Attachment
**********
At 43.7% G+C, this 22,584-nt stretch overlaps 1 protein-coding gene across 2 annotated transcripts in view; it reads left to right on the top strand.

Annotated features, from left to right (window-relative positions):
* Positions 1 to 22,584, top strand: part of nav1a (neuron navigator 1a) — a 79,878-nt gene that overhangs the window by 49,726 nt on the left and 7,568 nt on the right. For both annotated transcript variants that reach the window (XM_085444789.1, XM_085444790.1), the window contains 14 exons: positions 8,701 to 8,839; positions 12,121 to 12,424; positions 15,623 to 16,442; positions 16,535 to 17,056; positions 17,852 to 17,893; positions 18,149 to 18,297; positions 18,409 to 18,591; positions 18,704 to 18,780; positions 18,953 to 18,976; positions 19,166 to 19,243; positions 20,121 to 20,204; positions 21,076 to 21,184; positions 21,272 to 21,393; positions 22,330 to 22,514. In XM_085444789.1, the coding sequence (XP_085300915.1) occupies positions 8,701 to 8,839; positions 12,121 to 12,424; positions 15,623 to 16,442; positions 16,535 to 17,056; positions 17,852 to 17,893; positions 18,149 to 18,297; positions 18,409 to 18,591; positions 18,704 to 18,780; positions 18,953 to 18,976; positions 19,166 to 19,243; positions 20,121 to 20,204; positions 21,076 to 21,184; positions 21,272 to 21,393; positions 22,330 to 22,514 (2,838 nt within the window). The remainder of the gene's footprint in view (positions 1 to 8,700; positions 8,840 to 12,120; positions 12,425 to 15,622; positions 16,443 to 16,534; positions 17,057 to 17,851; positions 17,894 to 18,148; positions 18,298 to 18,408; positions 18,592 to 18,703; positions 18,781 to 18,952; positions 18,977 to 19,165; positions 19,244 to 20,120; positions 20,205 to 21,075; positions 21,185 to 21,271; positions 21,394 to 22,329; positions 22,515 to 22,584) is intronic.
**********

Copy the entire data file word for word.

At 43.7% G+C, this 22,584-nt stretch overlaps 1 protein-coding gene across 2 annotated transcripts in view; it reads left to right on the top strand.

Annotated features, from left to right (window-relative positions):
* Positions 1 to 22,584, top strand: part of nav1a (neuron navigator 1a) — a 79,878-nt gene that overhangs the window by 49,726 nt on the left and 7,568 nt on the right. For both annotated transcript variants that reach the window (XM_085444789.1, XM_085444790.1), the window contains 14 exons: positions 8,701 to 8,839; positions 12,121 to 12,424; positions 15,623 to 16,442; positions 16,535 to 17,056; positions 17,852 to 17,893; positions 18,149 to 18,297; positions 18,409 to 18,591; positions 18,704 to 18,780; positions 18,953 to 18,976; positions 19,166 to 19,243; positions 20,121 to 20,204; positions 21,076 to 21,184; positions 21,272 to 21,393; positions 22,330 to 22,514. In XM_085444789.1, the coding sequence (XP_085300915.1) occupies positions 8,701 to 8,839; positions 12,121 to 12,424; positions 15,623 to 16,442; positions 16,535 to 17,056; positions 17,852 to 17,893; positions 18,149 to 18,297; positions 18,409 to 18,591; positions 18,704 to 18,780; positions 18,953 to 18,976; positions 19,166 to 19,243; positions 20,121 to 20,204; positions 21,076 to 21,184; positions 21,272 to 21,393; positions 22,330 to 22,514 (2,838 nt within the window). The remainder of the gene's footprint in view (positions 1 to 8,700; positions 8,840 to 12,120; positions 12,425 to 15,622; positions 16,443 to 16,534; positions 17,057 to 17,851; positions 17,894 to 18,148; positions 18,298 to 18,408; positions 18,592 to 18,703; positions 18,781 to 18,952; positions 18,977 to 19,165; positions 19,244 to 20,120; positions 20,205 to 21,075; positions 21,185 to 21,271; positions 21,394 to 22,329; positions 22,515 to 22,584) is intronic.